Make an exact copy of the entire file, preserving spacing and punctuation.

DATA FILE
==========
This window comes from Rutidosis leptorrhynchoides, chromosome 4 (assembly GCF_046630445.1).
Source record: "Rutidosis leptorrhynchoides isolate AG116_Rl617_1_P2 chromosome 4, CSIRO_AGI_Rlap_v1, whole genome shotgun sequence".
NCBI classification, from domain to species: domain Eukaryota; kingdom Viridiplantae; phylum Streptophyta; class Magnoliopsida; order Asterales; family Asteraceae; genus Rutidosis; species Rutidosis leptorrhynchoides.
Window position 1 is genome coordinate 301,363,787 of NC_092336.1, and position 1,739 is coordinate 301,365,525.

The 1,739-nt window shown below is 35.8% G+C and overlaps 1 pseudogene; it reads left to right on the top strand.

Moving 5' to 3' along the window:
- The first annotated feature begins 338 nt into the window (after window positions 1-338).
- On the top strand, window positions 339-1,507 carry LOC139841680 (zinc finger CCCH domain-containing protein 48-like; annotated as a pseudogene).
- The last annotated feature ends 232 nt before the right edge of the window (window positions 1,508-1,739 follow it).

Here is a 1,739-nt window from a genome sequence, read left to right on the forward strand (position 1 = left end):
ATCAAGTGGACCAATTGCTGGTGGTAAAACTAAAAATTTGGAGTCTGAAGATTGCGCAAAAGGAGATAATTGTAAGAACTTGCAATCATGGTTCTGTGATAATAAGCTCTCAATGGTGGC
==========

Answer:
This window comes from Rutidosis leptorrhynchoides, chromosome 4 (assembly GCF_046630445.1).
Source record: "Rutidosis leptorrhynchoides isolate AG116_Rl617_1_P2 chromosome 4, CSIRO_AGI_Rlap_v1, whole genome shotgun sequence".
NCBI classification, from domain to species: domain Eukaryota; kingdom Viridiplantae; phylum Streptophyta; class Magnoliopsida; order Asterales; family Asteraceae; genus Rutidosis; species Rutidosis leptorrhynchoides.
Window position 1 is genome coordinate 301,363,787 of NC_092336.1, and position 1,739 is coordinate 301,365,525.

The 1,739-nt window shown below is 35.8% G+C and overlaps 1 pseudogene; it reads left to right on the top strand.

Moving 5' to 3' along the window:
- The first annotated feature begins 338 nt into the window (after window positions 1-338).
- On the top strand, window positions 339-1,507 carry LOC139841680 (zinc finger CCCH domain-containing protein 48-like; annotated as a pseudogene).
- The last annotated feature ends 232 nt before the right edge of the window (window positions 1,508-1,739 follow it).

Here is a 1,739-nt window from a genome sequence, read left to right on the forward strand (position 1 = left end):
ATCAAGTGGACCAATTGCTGGTGGTAAAACTAAAAATTTGGAGTCTGAAGATTGCGCAAAAGGAGATAATTGTAAGAACTTGCAATCATGGTTCTGTGATAATAAGCTCTCAATGGTGGC